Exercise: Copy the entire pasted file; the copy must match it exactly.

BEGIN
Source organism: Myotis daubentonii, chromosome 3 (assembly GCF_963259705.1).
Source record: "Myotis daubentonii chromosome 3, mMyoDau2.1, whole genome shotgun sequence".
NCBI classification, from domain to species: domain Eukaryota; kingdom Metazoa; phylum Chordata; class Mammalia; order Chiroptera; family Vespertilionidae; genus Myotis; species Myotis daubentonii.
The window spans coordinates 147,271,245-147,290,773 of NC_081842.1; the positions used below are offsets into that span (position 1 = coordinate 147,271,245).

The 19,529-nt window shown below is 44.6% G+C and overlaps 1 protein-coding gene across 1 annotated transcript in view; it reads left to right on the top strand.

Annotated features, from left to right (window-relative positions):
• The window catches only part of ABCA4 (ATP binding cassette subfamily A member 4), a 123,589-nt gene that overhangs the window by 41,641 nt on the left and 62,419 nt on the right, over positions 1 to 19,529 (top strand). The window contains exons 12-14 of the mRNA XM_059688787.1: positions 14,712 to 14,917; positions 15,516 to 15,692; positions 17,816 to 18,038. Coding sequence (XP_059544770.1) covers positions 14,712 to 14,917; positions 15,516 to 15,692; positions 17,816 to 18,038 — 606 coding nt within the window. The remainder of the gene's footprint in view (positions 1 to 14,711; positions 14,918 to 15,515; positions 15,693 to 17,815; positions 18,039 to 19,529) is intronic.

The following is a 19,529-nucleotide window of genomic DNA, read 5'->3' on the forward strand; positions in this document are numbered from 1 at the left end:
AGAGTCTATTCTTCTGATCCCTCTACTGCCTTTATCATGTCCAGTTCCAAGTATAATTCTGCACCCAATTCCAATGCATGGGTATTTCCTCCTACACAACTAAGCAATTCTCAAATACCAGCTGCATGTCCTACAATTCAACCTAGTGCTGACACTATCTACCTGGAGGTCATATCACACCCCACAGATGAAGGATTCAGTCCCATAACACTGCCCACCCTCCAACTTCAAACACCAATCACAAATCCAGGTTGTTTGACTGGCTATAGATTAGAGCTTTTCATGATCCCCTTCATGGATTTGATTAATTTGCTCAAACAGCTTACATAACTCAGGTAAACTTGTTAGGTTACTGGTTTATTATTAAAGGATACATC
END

Source organism: Myotis daubentonii, chromosome 3 (assembly GCF_963259705.1).
Source record: "Myotis daubentonii chromosome 3, mMyoDau2.1, whole genome shotgun sequence".
NCBI classification, from domain to species: domain Eukaryota; kingdom Metazoa; phylum Chordata; class Mammalia; order Chiroptera; family Vespertilionidae; genus Myotis; species Myotis daubentonii.
The window spans coordinates 147,271,245-147,290,773 of NC_081842.1; the positions used below are offsets into that span (position 1 = coordinate 147,271,245).

The 19,529-nt window shown below is 44.6% G+C and overlaps 1 protein-coding gene across 1 annotated transcript in view; it reads left to right on the top strand.

Annotated features, from left to right (window-relative positions):
• The window catches only part of ABCA4 (ATP binding cassette subfamily A member 4), a 123,589-nt gene that overhangs the window by 41,641 nt on the left and 62,419 nt on the right, over positions 1 to 19,529 (top strand). The window contains exons 12-14 of the mRNA XM_059688787.1: positions 14,712 to 14,917; positions 15,516 to 15,692; positions 17,816 to 18,038. Coding sequence (XP_059544770.1) covers positions 14,712 to 14,917; positions 15,516 to 15,692; positions 17,816 to 18,038 — 606 coding nt within the window. The remainder of the gene's footprint in view (positions 1 to 14,711; positions 14,918 to 15,515; positions 15,693 to 17,815; positions 18,039 to 19,529) is intronic.

The following is a 19,529-nucleotide window of genomic DNA, read 5'->3' on the forward strand; positions in this document are numbered from 1 at the left end:
AGAGTCTATTCTTCTGATCCCTCTACTGCCTTTATCATGTCCAGTTCCAAGTATAATTCTGCACCCAATTCCAATGCATGGGTATTTCCTCCTACACAACTAAGCAATTCTCAAATACCAGCTGCATGTCCTACAATTCAACCTAGTGCTGACACTATCTACCTGGAGGTCATATCACACCCCACAGATGAAGGATTCAGTCCCATAACACTGCCCACCCTCCAACTTCAAACACCAATCACAAATCCAGGTTGTTTGACTGGCTATAGATTAGAGCTTTTCATGATCCCCTTCATGGATTTGATTAATTTGCTCAAACAGCTTACATAACTCAGGTAAACTTGTTAGGTTACTGGTTTATTATTAAAGGATACATC